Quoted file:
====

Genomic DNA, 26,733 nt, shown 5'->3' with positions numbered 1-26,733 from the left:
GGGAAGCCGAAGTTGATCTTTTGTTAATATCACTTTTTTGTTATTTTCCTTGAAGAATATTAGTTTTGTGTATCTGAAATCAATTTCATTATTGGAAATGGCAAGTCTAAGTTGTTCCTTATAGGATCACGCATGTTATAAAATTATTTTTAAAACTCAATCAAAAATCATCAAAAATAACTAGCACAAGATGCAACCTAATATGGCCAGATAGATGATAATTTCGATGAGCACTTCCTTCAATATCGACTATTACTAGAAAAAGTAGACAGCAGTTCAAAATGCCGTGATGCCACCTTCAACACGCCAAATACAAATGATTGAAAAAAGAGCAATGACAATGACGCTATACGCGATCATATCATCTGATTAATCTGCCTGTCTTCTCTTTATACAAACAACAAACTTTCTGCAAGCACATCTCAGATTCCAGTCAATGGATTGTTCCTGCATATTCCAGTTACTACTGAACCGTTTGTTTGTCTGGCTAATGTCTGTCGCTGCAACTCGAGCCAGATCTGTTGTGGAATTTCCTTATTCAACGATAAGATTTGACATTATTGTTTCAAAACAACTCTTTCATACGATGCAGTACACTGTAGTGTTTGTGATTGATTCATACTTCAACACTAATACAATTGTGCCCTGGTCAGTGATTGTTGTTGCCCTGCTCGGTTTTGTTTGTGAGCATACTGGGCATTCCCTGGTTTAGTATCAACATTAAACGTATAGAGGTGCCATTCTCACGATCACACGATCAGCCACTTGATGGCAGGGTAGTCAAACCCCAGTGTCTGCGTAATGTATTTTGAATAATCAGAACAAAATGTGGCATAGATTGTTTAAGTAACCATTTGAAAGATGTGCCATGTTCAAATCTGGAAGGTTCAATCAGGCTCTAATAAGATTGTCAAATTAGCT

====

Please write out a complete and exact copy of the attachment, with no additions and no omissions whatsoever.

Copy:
Genomic DNA, 26,733 nt, shown 5'->3' with positions numbered 1-26,733 from the left:
GGGAAGCCGAAGTTGATCTTTTGTTAATATCACTTTTTTGTTATTTTCCTTGAAGAATATTAGTTTTGTGTATCTGAAATCAATTTCATTATTGGAAATGGCAAGTCTAAGTTGTTCCTTATAGGATCACGCATGTTATAAAATTATTTTTAAAACTCAATCAAAAATCATCAAAAATAACTAGCACAAGATGCAACCTAATATGGCCAGATAGATGATAATTTCGATGAGCACTTCCTTCAATATCGACTATTACTAGAAAAAGTAGACAGCAGTTCAAAATGCCGTGATGCCACCTTCAACACGCCAAATACAAATGATTGAAAAAAGAGCAATGACAATGACGCTATACGCGATCATATCATCTGATTAATCTGCCTGTCTTCTCTTTATACAAACAACAAACTTTCTGCAAGCACATCTCAGATTCCAGTCAATGGATTGTTCCTGCATATTCCAGTTACTACTGAACCGTTTGTTTGTCTGGCTAATGTCTGTCGCTGCAACTCGAGCCAGATCTGTTGTGGAATTTCCTTATTCAACGATAAGATTTGACATTATTGTTTCAAAACAACTCTTTCATACGATGCAGTACACTGTAGTGTTTGTGATTGATTCATACTTCAACACTAATACAATTGTGCCCTGGTCAGTGATTGTTGTTGCCCTGCTCGGTTTTGTTTGTGAGCATACTGGGCATTCCCTGGTTTAGTATCAACATTAAACGTATAGAGGTGCCATTCTCACGATCACACGATCAGCCACTTGATGGCAGGGTAGTCAAACCCCAGTGTCTGCGTAATGTATTTTGAATAATCAGAACAAAATGTGGCATAGATTGTTTAAGTAACCATTTGAAAGATGTGCCATGTTCAAATCTGGAAGGTTCAATCAGGCTCTAATAAGATTGTCAAATTAGCT